Friday, March 23, 2007
(Above photo: Cornell in Window 2, Copyright 1972 Harry Roseman, Used by permission of the artist)
I’m shifting gears again here on this online journal to talk about an unusual piece I’ll be presenting on my upcoming March residency with Racoco Productions. The piece, entitled Cornell Box, is inspired by the work and life of artist Joseph Cornell (1903 – 1972). In addition to his ground breaking films, Cornell is known for his completely unique box constructions filled with a carefully chosen objects evoking in their combinations both his own hermetic existence as well as his expressed passion for literature, history and popular culture. When I first saw a show of his boxes at the Menil Collection in Houston, Texas, I didn’t know that he lived most of his life in a home on Utopia Parkway in Queens, New York. That connection would come later to me. The Menil show was lit with incredible care so that each box was like looking into Alice’s rabbit hole: you looked into a small box and saw an entire universe expand before your eyes. Later, after relocating to New York City, I began to learn more about this influential yet reclusive artist.
Cornell Box (2004, rev. 2007) is performed on laptop using a PC program called AudioMulch to cue and mix live a collection of recordings (i.e. samples) that indirectly reference Cornell’s life and work. Sound is played through four speakers one in each corner of the venue. The samples move from speaker to speaker surrounding the audience in a complex quasi-quadraphonic manner creating an aural “box” of music and memories. Some of the prerecorded samples I cue are piano performances by my friend Daniel Kelly improvising freely in an ersatz Classical style that references Impressionism (Debussy, Faure) as Cornell loved French piano music. These piano samples (which I recorded on a handheld tape recorder) are mangled and colored with excessive vinyl and mechanical noise to evoke the sound of old 78 rpm records or similar attic treasures played on a turntable in ones mind. Another set of samples I cue and mix simultaneously with the piano samples are excerpts of actress Lauren Bacall’s dialogue from the film To Have and to Have Not. Cornell was an avid moviegoer and even created a beautiful blue-tinted box in homage to Bacall entitled Penny Arcade Portrait of Lauren Bacall (1946). In addition to feelings of nostalgia I am also touching on the emotionally charged fan relationship between a moviegoer and a (female) star on the screen.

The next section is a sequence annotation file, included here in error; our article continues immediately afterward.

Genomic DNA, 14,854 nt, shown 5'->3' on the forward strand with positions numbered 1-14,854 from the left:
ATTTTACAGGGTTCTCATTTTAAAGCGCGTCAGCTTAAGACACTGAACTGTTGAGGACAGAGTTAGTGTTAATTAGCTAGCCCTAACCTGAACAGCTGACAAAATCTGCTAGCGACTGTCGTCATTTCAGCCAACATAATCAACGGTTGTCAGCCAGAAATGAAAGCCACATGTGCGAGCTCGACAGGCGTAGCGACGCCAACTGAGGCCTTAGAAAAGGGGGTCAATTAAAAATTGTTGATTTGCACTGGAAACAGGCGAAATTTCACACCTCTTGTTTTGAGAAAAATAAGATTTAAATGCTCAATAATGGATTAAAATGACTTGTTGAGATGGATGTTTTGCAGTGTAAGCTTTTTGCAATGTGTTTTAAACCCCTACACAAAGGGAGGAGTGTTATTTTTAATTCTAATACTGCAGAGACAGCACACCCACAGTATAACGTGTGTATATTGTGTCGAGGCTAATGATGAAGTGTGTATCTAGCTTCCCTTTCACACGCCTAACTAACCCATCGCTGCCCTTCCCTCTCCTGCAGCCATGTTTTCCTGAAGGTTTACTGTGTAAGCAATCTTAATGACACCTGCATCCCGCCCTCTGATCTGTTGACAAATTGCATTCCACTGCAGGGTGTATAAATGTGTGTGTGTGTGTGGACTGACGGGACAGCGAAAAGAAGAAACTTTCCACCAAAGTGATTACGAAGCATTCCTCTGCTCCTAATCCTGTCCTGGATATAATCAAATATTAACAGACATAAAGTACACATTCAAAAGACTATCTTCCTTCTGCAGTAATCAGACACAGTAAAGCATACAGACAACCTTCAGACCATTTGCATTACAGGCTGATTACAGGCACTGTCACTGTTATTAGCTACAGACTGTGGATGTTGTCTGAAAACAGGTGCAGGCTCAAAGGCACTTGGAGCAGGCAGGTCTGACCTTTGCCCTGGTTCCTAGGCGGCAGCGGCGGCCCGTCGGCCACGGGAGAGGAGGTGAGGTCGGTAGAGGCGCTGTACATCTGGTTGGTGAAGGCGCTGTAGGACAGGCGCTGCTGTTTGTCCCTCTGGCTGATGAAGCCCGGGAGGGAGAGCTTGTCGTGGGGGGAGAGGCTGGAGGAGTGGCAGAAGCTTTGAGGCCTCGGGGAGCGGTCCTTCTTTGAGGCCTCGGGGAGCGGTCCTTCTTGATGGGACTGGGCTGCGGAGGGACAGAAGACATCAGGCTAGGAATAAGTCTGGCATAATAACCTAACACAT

Choreographer Rachel Cohen (director of Racoco Productions) created a visual / theatrical element for Cornell Box. Three dancers with only their arms visible inside of three Cornell-like boxes are placed before the listening audience in an asymmetric fashion. Inside the boxes, the dancers’ hands manipulate various objects chosen to reference Cornell’s life and work. The idea here is to have the visuals be confined to small areas while the sound immerses the audience like water in an ocean.
In this most recent revision of Cornell Box, trumpeter Lewis ‘Flip’ Barnes improvises with the live mix while walking around the seated listening audience – adding yet another dimension of moving sound to the experience. Guitarist Lynn Wright provides a bubbling bed of sometimes gentle sometimes abrupt tremolo and feedback sounds from his instrument again reacting to the piano and film dialogue I’m cuing and mixing. The piece has a short prelude – another live mix – of sounds I’ve recorded in the lobby of the Metropolitan Museum of Art (with their permission) and various subway platforms evoking the experience of a reclusive artist of living in a noisy metropolis.
At the pre-concert talk March 31st at 7pm at Studio 111 (111 Conselyea), choreographer Rachel Cohen and I will discuss how we collaborated on Cornell Box.
Thanks to Harry Roseman for allowing me the use of his photograph of Joseph Cornell for this journal.
Posted by Chris Becker at 5:25 PM